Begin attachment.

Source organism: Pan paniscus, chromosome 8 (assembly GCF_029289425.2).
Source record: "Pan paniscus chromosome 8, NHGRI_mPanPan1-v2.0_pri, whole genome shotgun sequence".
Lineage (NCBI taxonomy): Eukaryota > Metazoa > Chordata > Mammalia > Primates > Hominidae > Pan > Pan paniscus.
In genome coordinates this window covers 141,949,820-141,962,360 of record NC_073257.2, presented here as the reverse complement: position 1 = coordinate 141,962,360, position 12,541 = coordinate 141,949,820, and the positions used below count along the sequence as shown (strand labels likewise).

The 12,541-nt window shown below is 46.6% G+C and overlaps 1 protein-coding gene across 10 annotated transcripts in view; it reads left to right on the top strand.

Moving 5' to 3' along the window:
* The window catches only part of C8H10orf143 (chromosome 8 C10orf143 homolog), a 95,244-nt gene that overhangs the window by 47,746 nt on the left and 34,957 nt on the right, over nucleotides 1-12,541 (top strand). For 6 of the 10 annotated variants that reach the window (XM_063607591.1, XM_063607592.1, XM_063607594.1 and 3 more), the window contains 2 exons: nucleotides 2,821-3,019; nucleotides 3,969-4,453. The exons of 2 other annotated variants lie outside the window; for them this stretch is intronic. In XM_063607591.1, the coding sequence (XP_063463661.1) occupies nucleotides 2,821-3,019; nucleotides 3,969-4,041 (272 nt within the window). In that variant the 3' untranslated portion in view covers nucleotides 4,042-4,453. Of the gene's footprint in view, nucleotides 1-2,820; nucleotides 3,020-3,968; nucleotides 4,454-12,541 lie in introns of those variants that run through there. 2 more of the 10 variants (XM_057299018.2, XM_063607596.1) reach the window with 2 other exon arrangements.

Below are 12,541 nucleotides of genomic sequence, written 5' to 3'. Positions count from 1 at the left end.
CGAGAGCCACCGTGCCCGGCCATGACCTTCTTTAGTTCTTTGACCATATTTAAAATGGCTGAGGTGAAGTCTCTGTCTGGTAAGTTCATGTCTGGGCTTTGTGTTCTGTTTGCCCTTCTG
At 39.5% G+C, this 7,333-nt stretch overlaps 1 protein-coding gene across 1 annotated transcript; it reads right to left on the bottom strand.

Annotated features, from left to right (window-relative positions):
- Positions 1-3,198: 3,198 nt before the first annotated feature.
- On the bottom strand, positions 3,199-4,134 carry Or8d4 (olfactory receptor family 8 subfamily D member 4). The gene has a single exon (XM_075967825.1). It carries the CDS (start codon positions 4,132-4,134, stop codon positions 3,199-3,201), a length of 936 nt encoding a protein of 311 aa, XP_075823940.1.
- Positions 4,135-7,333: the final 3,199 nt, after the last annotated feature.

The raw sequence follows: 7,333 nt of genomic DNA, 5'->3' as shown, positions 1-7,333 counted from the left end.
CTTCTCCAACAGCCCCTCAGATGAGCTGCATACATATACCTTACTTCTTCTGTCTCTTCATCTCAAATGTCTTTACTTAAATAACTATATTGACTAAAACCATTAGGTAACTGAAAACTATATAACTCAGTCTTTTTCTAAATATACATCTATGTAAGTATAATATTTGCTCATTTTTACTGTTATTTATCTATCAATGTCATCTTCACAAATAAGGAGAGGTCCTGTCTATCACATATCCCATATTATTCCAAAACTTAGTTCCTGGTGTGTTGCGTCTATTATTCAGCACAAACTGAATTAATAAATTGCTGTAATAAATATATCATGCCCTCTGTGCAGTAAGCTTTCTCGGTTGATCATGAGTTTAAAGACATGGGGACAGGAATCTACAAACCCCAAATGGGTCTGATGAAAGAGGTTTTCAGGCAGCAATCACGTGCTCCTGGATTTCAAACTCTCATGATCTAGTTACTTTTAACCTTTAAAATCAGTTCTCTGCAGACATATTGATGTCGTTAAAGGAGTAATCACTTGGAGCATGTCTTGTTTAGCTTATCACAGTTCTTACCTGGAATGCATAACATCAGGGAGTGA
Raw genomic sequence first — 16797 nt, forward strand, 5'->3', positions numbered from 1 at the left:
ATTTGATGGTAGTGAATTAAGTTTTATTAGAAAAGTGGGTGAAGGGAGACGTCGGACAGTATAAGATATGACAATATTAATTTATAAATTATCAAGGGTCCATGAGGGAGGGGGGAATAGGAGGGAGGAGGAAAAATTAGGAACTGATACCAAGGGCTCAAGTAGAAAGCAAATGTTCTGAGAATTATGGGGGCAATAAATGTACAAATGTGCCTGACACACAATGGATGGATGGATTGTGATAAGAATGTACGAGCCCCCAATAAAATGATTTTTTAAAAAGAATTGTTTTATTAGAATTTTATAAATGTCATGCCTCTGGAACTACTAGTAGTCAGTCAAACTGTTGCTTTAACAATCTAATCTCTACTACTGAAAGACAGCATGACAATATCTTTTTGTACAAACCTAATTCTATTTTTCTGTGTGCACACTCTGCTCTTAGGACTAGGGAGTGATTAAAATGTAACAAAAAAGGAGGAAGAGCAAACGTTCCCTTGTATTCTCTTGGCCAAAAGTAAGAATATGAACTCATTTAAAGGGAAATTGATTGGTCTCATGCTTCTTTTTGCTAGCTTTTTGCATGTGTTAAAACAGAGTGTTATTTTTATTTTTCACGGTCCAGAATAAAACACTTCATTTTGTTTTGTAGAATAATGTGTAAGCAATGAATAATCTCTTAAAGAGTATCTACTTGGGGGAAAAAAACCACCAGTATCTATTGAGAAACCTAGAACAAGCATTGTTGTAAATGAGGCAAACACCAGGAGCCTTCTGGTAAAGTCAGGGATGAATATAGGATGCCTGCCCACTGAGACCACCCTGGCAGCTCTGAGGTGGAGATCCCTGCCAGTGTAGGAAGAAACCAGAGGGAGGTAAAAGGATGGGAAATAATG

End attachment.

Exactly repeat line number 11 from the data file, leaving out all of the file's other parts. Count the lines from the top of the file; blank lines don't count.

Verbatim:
Annotated features, from left to right (window-relative positions):